Single Active Cluster with Canary Release Plan Deployment
When using the single active cluster approach, the cluster includes additional versions of the services coexisting in parallel (see Figure 4). The service mesh configuration plays an important role in diverting a limited percentage of the traffic dynamically to newer versions of the services, allowing request loads to be shifted to newer versions gradually when feedback of expected behaviour is received. Over time, if the new features/versions function without failure and as expected, 100% of the traffic is shifted, making the older version passive but still available in the environment.
Parallel Cluster with Only Canary Plan Deployment
An alternative is the parallel cluster approach (see Figure 5). Here, another cluster can be maintained; not with full deployment, but with a partial or delta of the services deployed on the full cluster.
The delta cluster can be considered the canary cluster, where all new versions of applications are deployed, while the stable working version (previous version) from the delta cluster is moved to the full cluster, replacing and removing older versions. At any time, the full cluster will have version N of the application, while the delta cluster will have N+1. The mechanism in the parallel cluster approach runs a full release plan on a full cluster while the canary release pipeline is used to deploy only the intended single applications one at a time. Canary weight or size should be driven by advanced traffic-rules configuration at the Egress Gateway of a full cluster.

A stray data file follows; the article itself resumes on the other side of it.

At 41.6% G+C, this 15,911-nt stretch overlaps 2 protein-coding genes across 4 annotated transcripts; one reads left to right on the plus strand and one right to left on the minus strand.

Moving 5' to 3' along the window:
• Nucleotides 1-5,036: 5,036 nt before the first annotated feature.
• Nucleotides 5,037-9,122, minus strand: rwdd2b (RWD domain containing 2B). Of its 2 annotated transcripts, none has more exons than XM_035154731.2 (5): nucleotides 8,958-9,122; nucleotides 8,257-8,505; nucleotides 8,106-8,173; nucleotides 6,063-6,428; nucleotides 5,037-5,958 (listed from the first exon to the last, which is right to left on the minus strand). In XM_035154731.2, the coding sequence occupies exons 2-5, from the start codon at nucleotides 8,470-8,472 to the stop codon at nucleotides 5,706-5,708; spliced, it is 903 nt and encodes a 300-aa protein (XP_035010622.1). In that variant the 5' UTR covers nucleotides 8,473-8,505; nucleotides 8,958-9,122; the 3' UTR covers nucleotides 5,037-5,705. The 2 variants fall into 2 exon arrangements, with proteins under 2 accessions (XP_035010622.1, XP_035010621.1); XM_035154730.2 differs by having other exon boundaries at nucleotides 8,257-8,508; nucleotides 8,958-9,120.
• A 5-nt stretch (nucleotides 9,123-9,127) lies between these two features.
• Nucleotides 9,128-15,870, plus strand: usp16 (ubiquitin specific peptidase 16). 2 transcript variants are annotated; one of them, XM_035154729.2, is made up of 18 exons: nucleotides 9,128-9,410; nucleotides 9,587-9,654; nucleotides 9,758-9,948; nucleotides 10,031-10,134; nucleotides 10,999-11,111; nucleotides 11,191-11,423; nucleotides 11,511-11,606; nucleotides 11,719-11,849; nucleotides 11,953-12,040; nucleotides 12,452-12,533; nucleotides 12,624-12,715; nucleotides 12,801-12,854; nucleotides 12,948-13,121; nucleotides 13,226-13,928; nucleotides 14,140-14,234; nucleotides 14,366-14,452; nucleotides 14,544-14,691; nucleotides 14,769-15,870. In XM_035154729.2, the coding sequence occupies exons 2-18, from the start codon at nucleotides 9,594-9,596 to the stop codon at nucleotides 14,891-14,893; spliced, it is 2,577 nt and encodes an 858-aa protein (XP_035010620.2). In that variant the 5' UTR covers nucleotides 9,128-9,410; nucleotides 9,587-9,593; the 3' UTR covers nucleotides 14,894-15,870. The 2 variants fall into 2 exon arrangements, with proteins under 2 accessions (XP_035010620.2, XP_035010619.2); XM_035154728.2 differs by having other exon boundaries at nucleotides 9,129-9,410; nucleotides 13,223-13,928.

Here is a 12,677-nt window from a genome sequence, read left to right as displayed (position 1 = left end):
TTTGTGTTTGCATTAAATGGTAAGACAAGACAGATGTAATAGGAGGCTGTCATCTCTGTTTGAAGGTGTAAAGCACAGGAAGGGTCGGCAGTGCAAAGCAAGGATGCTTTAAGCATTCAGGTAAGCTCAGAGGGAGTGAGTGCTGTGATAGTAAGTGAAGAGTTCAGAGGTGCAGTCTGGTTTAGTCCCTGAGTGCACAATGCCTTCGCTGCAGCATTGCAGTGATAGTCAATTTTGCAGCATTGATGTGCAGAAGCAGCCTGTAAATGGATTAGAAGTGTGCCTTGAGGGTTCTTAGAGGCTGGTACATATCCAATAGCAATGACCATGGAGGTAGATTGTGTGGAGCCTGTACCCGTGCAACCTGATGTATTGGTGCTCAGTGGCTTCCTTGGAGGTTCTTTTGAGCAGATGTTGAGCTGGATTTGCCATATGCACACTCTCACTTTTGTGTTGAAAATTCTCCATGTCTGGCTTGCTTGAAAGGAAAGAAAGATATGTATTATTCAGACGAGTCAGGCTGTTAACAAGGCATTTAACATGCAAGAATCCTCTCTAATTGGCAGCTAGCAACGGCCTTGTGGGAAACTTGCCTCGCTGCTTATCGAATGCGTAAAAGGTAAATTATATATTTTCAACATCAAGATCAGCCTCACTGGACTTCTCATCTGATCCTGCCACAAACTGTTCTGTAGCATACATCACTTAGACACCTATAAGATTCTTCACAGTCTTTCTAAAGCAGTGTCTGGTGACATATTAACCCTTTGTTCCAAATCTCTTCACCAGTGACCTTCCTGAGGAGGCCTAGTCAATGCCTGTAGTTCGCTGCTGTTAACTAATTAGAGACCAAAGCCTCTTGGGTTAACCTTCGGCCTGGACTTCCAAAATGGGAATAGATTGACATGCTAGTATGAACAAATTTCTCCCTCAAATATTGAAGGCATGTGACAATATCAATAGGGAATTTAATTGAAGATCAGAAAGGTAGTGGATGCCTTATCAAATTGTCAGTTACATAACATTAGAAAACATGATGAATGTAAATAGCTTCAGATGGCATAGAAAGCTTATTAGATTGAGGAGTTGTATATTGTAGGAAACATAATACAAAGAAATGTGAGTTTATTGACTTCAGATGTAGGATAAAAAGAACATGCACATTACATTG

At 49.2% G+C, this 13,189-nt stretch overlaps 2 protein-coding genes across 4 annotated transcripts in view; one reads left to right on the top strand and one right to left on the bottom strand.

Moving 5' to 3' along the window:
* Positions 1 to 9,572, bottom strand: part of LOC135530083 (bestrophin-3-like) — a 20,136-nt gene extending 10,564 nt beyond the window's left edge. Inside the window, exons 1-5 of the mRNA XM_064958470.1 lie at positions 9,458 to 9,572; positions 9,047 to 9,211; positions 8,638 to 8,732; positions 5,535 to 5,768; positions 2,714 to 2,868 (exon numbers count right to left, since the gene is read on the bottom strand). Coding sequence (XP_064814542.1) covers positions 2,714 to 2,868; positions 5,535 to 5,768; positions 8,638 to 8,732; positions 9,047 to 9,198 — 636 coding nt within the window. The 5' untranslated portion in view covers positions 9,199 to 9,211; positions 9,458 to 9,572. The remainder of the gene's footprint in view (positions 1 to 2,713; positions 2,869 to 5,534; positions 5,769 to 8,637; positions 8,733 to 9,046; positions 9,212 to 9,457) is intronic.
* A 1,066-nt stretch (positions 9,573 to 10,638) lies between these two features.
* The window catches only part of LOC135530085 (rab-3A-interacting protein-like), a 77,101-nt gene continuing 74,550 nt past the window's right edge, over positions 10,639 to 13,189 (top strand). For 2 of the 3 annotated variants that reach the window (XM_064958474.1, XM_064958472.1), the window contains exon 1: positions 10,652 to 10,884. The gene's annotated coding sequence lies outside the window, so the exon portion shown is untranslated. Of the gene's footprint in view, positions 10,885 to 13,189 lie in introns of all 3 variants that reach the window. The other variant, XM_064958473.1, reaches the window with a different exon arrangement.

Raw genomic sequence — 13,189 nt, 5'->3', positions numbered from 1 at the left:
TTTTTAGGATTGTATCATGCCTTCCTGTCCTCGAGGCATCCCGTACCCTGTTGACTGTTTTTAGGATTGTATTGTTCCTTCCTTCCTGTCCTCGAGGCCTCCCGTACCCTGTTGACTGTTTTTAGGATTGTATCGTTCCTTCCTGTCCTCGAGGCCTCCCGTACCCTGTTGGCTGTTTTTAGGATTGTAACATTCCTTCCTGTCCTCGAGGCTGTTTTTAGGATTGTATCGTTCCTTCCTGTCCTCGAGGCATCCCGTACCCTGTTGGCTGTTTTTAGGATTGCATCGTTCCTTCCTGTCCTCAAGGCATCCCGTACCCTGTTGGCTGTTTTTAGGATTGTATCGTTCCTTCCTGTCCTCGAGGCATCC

Parallel Cluster with Full Plus Canary Release Plan
With this approach, a new parallel cluster is rebuilt from the release plan of the new release, deploying only the delta to the full active cluster. Instead of reusing the canary cluster and deploying a new release version of a single application, a previous canary cluster is discarded and a new cluster with all the applications that have a new release version are deployed together as a single pipeline. Figure 6 visualises the process.
Single Cluster With Parallel Canary Release Namespace
Similarly, a separate namespace can be created for the purpose of deploying canary versions of the applications (see Figure 7). A full release plan is executed in a release namespace and incremental canary releases are deployed on the ‘canary’ namespace, which overrides any existing objects.